Harrys of London

As with any modern European brand, contemporary shoe and accessory designs are advanced by technology and innovation. What sets Harrys of London apart is it’s innovative incorporation of fabric technology that enhances their products comfort, quality and performance. With previous collaborations with Vibram, the well-established Italian manufacture of rubber outsoles, Harrys of London is celebrating Spring/Summer 2018 with a collaboration with Technogel. By the same people who designed the anatomic contoured pillows and seat pads, this particular range of shoes is designed to provide supreme cushioning with an innersole that will remember every dimension of your feet. The technology itself is, of course, discreet and invisible. And should you prefer, you can purchase the innersoles by themselves for £35 (which will make you feel more at ease for those 9am lecture walks!) on the official website, with additional styles over at Mr Porter.


Phoebe English

Having had her previous collection described by Vogue as ‘action-ready’, English is a leading designer in wearable and unobtrusive clothing. In other words, her designs can be described as modest and utilitarian. English’s presentations quite literally convey the same idea – last season had her models doing the housework quite literally by dusting the presentation floors. This season, English transformed her presentation space into a pottery class with the models shaping clay in relaxed cotton joggers and mandarin collar shirts. And as a reflection of functionality, the colour palette ranges from off-whites, muted greens and French blues. Even though English’s designs may not be the first thing to catch our attention, we can imagine them being quite practical, for those long hours at the library, and definitely comfortable.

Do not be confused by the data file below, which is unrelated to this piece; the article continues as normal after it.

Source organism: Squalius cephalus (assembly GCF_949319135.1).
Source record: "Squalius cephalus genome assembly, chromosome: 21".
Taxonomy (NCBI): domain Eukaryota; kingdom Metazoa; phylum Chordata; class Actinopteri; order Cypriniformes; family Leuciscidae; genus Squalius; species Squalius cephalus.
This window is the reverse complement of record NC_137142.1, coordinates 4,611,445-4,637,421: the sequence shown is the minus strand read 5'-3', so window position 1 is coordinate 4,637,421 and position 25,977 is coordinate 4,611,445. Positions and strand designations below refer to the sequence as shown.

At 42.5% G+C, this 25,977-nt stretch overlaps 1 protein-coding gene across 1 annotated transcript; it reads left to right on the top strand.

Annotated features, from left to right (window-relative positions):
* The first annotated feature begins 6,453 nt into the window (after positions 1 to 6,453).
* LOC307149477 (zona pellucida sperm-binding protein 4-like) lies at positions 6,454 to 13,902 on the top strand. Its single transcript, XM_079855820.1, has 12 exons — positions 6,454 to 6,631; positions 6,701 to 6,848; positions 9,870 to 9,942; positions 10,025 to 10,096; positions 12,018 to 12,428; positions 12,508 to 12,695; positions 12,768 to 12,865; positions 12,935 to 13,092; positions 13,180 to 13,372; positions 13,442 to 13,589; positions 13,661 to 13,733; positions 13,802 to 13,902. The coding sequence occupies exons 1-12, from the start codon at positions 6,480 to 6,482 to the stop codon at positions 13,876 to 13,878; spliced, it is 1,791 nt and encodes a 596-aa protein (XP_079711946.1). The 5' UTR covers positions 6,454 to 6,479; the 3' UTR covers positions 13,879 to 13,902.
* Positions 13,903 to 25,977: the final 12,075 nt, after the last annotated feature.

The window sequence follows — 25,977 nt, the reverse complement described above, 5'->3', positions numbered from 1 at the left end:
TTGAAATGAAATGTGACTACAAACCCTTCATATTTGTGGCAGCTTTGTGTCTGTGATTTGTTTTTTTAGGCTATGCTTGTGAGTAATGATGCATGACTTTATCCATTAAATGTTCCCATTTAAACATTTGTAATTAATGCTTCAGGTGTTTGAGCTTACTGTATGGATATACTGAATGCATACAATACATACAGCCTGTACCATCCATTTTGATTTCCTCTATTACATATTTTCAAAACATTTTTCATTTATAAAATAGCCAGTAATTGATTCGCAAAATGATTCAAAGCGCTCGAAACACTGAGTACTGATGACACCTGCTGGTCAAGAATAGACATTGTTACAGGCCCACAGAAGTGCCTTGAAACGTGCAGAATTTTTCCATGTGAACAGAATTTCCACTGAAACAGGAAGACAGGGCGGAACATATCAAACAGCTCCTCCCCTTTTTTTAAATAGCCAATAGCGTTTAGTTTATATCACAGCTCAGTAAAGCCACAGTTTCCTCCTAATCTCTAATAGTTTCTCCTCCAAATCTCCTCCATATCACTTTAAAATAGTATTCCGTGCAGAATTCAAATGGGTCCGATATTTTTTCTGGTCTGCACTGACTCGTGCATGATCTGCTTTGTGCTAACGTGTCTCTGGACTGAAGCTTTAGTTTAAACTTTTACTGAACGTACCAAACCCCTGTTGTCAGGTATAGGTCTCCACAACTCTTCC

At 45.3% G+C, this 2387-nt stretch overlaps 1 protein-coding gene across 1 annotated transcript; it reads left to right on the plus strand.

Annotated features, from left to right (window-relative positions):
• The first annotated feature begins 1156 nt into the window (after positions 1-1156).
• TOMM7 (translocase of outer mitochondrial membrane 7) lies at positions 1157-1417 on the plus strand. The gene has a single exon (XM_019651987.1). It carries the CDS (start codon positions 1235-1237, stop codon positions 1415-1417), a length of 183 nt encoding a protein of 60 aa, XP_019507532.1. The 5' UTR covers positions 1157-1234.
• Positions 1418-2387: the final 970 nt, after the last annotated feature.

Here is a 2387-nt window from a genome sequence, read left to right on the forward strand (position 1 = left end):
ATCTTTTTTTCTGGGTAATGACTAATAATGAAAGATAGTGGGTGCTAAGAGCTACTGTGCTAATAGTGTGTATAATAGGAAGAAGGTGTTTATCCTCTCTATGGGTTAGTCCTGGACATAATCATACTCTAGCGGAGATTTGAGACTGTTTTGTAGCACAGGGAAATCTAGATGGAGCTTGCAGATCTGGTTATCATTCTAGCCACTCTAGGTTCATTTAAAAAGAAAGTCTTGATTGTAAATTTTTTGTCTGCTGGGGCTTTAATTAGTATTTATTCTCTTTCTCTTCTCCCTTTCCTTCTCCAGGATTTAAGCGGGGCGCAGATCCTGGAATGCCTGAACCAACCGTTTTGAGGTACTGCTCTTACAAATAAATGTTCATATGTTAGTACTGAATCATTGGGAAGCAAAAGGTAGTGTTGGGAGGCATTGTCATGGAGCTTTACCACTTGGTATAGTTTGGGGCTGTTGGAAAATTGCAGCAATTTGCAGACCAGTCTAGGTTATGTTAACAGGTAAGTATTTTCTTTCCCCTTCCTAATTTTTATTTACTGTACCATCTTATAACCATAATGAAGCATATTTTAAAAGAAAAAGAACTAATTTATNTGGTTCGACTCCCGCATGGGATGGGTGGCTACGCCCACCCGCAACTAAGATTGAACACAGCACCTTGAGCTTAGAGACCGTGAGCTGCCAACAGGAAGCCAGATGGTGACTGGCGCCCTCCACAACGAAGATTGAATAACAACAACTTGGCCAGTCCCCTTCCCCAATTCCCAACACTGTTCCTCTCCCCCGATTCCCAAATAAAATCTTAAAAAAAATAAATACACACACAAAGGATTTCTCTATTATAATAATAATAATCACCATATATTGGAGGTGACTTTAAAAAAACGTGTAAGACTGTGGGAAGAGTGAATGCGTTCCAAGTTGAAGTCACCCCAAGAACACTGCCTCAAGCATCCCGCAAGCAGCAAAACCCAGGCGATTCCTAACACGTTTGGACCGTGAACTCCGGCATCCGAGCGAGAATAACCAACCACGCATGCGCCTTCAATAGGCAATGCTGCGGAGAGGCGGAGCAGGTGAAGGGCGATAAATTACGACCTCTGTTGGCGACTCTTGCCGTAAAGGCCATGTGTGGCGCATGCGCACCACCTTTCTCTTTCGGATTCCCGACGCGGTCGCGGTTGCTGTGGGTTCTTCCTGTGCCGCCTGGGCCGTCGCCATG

Nicholas Daley

London-based, Leicester-born, Central Saint Martins graduate, Nigel Cabourn trained, is young designer Nicholas Daley. Upon showing his graduate collection, which was not fuelled to satisfy the masses’ definition of crazy and experimental, his designs were quickly picked up by Japanese buyers. The Japanese market remains to be one of his largest, with the appreciation of British fabrics and craftsmanship. Daley cites his intrinsic multicultural background as his influence. With thanks to his Jamaican Father and Scottish Mother, Daley has no doubt had a very diverse upbringing and many of his collections reflect on his travels. Unique pieces from his Spring Summer 2018 collection are those that explore both his Jamaican and Scottish heritage, such as the tartan explorer jackets and bespoke, updated Kilts.


Text by Jocelyn Yih

Picture research by Donna Darafshian; featured image from Pinterest.